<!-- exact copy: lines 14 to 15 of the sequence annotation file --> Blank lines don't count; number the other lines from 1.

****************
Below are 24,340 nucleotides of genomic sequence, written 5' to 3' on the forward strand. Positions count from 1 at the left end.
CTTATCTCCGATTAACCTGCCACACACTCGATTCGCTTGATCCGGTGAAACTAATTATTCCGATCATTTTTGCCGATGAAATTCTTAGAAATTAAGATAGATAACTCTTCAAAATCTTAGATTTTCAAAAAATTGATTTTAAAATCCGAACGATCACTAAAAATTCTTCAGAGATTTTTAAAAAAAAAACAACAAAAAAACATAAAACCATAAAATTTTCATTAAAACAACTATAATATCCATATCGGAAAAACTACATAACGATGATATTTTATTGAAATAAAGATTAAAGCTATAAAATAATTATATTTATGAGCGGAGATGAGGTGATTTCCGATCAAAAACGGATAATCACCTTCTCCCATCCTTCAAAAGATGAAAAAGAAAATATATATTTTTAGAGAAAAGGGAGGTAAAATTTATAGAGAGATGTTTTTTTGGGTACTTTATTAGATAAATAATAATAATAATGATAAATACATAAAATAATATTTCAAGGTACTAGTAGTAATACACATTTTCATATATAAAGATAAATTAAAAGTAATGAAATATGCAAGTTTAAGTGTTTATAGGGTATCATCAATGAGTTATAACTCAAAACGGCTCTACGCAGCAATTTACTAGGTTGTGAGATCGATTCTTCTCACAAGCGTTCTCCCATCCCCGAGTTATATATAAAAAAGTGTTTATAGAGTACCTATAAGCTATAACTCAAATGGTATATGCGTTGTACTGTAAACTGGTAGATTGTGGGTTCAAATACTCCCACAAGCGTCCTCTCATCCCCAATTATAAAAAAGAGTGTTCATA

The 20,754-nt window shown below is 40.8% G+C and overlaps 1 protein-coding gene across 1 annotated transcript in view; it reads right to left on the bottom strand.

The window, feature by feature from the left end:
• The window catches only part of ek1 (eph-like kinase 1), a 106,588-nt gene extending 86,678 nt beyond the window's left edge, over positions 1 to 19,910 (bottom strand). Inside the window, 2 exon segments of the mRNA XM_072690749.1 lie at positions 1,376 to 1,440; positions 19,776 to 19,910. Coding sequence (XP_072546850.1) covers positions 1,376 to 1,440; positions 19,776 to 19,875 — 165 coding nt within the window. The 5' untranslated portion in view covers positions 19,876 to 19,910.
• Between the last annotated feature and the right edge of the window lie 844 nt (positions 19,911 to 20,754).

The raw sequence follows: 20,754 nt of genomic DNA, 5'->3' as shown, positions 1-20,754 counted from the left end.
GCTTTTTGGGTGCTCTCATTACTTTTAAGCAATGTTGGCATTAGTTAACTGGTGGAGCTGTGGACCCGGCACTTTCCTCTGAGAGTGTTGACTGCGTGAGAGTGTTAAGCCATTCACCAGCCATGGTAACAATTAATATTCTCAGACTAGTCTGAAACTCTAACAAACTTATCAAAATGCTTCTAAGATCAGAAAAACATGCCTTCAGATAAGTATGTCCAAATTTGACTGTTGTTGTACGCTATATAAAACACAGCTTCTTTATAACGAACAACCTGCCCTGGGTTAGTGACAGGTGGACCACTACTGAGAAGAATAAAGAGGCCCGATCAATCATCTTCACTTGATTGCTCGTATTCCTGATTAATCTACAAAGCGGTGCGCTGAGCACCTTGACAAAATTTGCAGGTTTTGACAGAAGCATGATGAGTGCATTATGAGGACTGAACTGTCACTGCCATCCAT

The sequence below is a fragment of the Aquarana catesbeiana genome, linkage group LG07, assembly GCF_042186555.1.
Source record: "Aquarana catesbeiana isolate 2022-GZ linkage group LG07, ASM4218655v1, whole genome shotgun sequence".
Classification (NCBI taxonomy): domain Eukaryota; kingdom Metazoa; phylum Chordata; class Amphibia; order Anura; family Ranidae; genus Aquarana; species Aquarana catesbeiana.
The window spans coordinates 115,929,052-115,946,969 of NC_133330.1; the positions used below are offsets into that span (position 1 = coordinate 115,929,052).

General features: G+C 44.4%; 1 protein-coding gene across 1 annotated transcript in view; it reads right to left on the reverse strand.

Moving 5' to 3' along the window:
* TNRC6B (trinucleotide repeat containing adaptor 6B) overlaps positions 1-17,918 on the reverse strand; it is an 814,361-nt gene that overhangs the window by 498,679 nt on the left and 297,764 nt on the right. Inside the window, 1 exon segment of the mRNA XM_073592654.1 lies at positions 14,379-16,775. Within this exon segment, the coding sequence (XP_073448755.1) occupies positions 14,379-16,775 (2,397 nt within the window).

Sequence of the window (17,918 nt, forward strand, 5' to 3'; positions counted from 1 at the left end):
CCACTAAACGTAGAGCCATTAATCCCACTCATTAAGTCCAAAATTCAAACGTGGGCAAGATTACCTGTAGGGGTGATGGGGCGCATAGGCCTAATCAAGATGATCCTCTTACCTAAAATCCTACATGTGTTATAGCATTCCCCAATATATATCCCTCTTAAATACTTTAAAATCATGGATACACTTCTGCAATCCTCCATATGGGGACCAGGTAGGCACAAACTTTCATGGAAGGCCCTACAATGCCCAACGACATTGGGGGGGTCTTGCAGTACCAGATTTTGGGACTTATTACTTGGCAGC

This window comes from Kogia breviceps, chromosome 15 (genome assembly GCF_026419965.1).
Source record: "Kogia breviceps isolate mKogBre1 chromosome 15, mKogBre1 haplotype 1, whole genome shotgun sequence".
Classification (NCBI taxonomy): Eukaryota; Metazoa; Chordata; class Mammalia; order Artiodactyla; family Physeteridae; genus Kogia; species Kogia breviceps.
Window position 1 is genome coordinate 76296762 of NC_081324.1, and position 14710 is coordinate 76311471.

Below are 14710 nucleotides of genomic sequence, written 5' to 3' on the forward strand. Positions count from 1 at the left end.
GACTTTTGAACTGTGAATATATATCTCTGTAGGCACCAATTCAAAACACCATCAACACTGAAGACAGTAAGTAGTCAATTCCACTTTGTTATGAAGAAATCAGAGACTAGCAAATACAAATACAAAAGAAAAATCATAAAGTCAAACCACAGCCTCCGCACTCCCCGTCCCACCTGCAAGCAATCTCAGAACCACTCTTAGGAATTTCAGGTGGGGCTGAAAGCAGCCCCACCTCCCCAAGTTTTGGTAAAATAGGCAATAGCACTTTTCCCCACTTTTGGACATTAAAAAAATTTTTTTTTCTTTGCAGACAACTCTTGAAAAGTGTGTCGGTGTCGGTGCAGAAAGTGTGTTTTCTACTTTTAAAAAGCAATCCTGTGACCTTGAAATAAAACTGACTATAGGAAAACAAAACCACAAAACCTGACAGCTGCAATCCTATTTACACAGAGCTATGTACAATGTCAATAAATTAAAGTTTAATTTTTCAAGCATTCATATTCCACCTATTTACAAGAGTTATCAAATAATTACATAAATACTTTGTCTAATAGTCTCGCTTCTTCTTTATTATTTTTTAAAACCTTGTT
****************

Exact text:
Moving 5' to 3' along the window:
* TNRC6B (trinucleotide repeat containing adaptor 6B) overlaps positions 1-17,918 on the reverse strand; it is an 814,361-nt gene that overhangs the window by 498,679 nt on the left and 297,764 nt on the right. Inside the window, 1 exon segment of the mRNA XM_073592654.1 lies at positions 14,379-16,775. Within this exon segment, the coding sequence (XP_073448755.1) occupies positions 14,379-16,775 (2,397 nt within the window).